An important back strengthening exercise, good for spinal stabilization and mobilization, and strengthening of the erector spinae muscles. Valuable tool in spinal rehabilitation on the phase of strengthening and returning to the full activity. One of the more 'vigorous' techniques - it needs to be trained with a member of our spinal rehab team.
This is the ultimate form of spinal strengthening. It is done face down, off the end of a table, with someone holding your feet as you lower your head to the floor and return to horizontal. It is the big brother to the strengthening part of toe touching in the standing position. But because there is a much longer leverage when the spine is suspended out in mid-air off the end of the table, the muscles work much harder to unfurl the spine. The proper action involves a humping movement of the lower back, followed by a wave-like undulation along the spine, with the head coming up last. This is a very effective way of building up the strength of all the intrinsic muscles of the spine. Longissimus and iliocostalis are strengthened when they make the lumbar vertebrae slide backwards in a reverse gliding action and multifidus is strengthened when it pulls the tails of the vertebrae to slot them back from their tipped forward position.
As well as being the most effective way of strengthening the intrinsics, the horizontal exercise is also the most stable. By contrast, toe touches require more advanced coordination. If you have a very unstable segment you never start off from the vertical position, always the horizontal. You may be unlucky enough to get slippage of a vertebra while doing toe touches which will be painful, shake your confidence and leave the problem segment more irritable.
If you want brute strength for a spine which is weak you would go straight to the horizontal form of the intrinsics exercise, doing up to ten repetitions each session. But if you want to gradually build up the strength of a very weak, poorly controlled segment, you have to start off doing just one or two horizontal intrinsics each time. These strengthen the segment in its most stable position and then as control builds up, you progress to the toe touches from a standing position. By then the reaction time will have improved in the deep muscles and the defence mechanisms of the weak segment will be more advanced. When the general level of irritability of the problem segment is on the wane, the horizontal intrinsics provide the higher levels of strength and endurance.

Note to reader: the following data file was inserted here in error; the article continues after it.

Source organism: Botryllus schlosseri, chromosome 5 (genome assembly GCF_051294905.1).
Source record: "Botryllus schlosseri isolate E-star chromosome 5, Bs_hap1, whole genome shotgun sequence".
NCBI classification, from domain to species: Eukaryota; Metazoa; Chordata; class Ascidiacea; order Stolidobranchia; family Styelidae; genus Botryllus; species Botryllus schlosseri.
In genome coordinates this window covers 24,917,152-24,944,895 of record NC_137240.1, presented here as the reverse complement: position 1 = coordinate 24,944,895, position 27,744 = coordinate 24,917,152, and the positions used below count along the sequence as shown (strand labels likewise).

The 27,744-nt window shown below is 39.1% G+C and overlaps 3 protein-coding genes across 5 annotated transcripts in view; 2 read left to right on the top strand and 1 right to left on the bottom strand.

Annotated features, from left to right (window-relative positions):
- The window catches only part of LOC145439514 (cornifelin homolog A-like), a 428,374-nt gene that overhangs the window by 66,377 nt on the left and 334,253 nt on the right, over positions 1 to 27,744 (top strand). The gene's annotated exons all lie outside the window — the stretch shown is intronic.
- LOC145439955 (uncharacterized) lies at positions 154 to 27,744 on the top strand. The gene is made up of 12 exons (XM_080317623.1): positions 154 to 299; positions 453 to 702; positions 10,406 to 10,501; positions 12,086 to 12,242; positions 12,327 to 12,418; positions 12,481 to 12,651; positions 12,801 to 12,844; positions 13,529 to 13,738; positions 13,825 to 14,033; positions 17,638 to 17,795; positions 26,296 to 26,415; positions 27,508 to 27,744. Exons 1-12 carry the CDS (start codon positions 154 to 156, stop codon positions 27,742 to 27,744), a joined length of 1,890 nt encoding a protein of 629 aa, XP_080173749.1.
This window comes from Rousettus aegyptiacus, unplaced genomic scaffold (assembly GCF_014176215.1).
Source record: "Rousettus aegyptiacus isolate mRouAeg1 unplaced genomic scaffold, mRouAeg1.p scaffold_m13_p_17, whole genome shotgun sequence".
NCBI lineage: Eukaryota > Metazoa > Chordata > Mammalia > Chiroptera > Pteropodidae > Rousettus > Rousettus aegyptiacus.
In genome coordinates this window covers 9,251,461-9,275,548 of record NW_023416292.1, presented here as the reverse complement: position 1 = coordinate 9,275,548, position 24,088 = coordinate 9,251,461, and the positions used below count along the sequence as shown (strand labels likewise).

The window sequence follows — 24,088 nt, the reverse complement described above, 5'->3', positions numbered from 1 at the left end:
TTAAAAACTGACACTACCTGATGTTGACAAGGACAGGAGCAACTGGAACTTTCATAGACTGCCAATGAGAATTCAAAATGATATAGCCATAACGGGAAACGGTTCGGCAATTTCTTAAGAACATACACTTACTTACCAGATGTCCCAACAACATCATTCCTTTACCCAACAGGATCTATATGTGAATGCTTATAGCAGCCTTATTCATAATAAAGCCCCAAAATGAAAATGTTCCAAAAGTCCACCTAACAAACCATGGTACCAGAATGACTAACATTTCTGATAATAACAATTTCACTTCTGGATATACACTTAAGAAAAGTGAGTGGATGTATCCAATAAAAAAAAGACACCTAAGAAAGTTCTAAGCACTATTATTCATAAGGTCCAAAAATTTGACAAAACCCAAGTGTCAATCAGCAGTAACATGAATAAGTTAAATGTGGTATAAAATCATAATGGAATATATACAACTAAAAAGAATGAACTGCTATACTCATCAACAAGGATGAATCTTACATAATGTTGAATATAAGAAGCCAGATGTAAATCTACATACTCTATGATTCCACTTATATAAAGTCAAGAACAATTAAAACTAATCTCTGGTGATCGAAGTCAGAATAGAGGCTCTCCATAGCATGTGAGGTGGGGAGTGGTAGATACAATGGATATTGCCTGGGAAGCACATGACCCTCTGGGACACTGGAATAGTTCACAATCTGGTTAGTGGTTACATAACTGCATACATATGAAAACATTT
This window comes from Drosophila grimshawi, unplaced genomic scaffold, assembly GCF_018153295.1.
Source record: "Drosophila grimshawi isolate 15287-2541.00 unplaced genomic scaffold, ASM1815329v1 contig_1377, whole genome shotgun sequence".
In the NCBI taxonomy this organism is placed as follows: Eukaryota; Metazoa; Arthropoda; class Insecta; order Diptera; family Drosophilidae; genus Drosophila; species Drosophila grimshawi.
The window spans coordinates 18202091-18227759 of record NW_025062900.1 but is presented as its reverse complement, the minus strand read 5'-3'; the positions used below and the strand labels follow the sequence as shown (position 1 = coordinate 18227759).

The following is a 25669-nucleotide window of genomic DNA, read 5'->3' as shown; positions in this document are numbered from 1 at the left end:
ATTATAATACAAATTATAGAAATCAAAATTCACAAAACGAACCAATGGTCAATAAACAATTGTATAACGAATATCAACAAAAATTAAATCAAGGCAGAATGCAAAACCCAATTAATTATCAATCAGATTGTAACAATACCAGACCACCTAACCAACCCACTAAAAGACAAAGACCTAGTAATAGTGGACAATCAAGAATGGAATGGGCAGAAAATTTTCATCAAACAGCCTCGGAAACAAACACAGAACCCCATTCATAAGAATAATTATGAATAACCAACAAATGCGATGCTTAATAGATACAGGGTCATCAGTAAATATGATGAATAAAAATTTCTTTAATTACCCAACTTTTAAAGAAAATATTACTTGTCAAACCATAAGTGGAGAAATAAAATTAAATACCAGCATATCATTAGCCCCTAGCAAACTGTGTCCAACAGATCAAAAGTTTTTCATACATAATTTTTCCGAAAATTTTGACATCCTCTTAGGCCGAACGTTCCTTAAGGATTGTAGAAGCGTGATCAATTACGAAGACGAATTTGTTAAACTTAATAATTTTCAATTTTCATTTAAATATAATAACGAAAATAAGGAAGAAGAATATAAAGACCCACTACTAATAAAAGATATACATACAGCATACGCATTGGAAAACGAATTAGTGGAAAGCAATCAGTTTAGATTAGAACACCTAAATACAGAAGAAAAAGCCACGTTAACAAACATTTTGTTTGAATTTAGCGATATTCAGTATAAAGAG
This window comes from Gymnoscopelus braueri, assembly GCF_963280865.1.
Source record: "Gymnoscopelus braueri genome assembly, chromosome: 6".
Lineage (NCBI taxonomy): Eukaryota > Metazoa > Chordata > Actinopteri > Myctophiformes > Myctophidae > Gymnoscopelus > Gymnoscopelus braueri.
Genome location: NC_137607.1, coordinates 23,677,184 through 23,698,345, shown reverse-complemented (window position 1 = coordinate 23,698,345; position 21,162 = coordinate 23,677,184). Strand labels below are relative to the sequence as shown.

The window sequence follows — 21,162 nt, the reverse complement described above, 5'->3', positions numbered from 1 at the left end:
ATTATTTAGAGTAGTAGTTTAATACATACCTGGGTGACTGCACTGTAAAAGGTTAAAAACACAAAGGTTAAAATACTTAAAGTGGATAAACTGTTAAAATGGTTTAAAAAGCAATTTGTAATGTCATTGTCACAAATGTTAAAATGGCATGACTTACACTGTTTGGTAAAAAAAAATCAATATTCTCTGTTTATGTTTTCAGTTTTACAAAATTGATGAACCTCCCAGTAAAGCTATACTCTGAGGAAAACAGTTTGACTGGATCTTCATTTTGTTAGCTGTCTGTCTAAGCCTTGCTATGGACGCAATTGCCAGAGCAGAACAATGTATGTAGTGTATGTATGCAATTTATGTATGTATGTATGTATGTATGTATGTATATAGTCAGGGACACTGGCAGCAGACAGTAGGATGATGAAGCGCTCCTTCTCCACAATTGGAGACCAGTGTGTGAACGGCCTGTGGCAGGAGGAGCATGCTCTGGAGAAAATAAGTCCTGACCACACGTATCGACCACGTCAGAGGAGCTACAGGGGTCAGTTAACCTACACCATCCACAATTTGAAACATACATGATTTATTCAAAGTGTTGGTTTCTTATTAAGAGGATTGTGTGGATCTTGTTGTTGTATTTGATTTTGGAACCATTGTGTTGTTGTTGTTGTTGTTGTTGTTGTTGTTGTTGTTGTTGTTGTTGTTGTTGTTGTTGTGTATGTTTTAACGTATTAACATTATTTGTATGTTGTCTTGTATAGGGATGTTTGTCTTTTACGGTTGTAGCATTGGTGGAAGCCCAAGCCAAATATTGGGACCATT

Spinal intrinsics should never be done more often than once every week to ten days; otherwise your back will remain sore. The strenuous segment-shutting action of multifidus at the back of the interspaces can act as an irritant which keeps the back inflamed.
Always follow each session with lengthy periods of knees rocking and spinal rolling but if your back takes more than a few days to settle, you should reduce the number of repetitions from ten to five. If the reaction is still too extreme, then you should extend the time period between sessions to two, possibly three weeks.
You can only strengthen the muscles around a weak segment at the rate it can take it, otherwise your back will remain angrily on guard and you will sense no improvement at all.
The Way You Strengthen the Intrinsics:
- Lie face down on a firm surface such as a sturdy table.
- Place a pillow at the edge of the table and with somebody holding your feet, move up the table so your two hip bones are on the pillow.
- Allow your upper body to drop down towards the floor, putting a hand out to take your weight on the floor.
- Fold your arms across your chest and let your upper body hang down, making an angle of 90° at the hips.
- From this starting position, tighten your buttocks and pull your tummy in, rolling your pelvis back.
- Continuing this very powerful contraction, unfurl along the length of your spine one vertebra at a time, with your head coming up last. Do not attempt to hyperextend beyond the horizontal position.
- To return to the floor, duck the head down and do the movement in reverse.
- At the bottom of the cycle, hang for a moment, completely relaxed, before continuing.
- Repeat ten times, but less if your back reacts after each session.
As a progression:
- Increase the leverage and make the exercise more difficult by interlacing the fingers behind the neck with the elbows wide.
- Unfurl to horizontal but do not hyperextend beyond that line.
- You may do six of this version and as your back tires, go back to folding your arms on the chest for the other six.
TIP: Remember to follow this exercise with at least a minute of gentle rocking knees to the chest to ‘unclench’ the Erector Spinae muscles after this very physically demanding job!
Your own physical condition and diagnosis may require specific modifications or precautions. Before undertaking any course of self-treatment you should consult a doctor or a physiotherapist.
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